Tuesday, March 11, 2014
By Randy Billings email@example.com
(Continued from page 1)
Drafts of a real estate brochure show conceptual designs of a six-story building at Hancock and Middle, and five-story building at India and Fore.
Forsley said his property is now held by a newly formed company, East India Land Co. LLC.
Forsley said he expects to begin advertising the parcels in the next few weeks as being suitable for a small office building or residential condominiums, with first floor retail.
Nasser, meanwhile, said Intercontinental is now the sole owner of the parking garage and the 1.6 acre lot on Thames Street.
City zoning would allow a 65-foot-tall building at that location.
Attorney Paul Driscoll, who represented Intercontinental, said the company also retained an ownership interest, along with Gorham Savings Bank, in the old Grand Trunk building at the corner of India and Thames streets.
Driscoll said there were other terms of the settlement that he could not disclose.
"There are a lot of terms to that agreement," Driscoll said. "It was a long and involved process."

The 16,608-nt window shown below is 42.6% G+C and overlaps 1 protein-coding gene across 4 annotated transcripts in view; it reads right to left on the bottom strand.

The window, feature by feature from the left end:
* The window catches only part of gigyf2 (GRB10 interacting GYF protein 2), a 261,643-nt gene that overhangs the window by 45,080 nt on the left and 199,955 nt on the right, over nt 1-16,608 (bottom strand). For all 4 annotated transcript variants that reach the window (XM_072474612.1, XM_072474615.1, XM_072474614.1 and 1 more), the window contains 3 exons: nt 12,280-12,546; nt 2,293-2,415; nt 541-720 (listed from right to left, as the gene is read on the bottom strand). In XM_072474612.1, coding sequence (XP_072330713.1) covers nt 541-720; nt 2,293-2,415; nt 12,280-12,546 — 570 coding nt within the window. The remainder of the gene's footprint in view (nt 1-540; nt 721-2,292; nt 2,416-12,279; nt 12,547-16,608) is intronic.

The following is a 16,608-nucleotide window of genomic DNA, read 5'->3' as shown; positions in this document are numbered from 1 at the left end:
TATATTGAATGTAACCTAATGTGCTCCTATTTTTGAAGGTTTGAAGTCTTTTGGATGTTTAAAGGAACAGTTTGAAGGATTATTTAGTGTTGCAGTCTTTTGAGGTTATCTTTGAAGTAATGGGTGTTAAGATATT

When the project was first pitched, the city agreed to sell the developers an acre of land at the extensions of Commercial and Hancock streets in 2005. It also gave the developers an estimated $5 million property tax break over 13 years.
City Economic Development Director Greg Mitchell said that tax agreement was given to a single corporate entity based on a specific development plan. Any attempts to modify that agreement would have to be reviewed and approved by the City Council, he said.
Mitchell said he is pleased an agreement had been reached clarifying ownership, which should clear the way for development on some well-positioned land near the waterfront.
"I have had some discussions regarding development interest in this property," Mitchell said.
Staff Writer Randy Billings can be contacted at 791-6346 or at: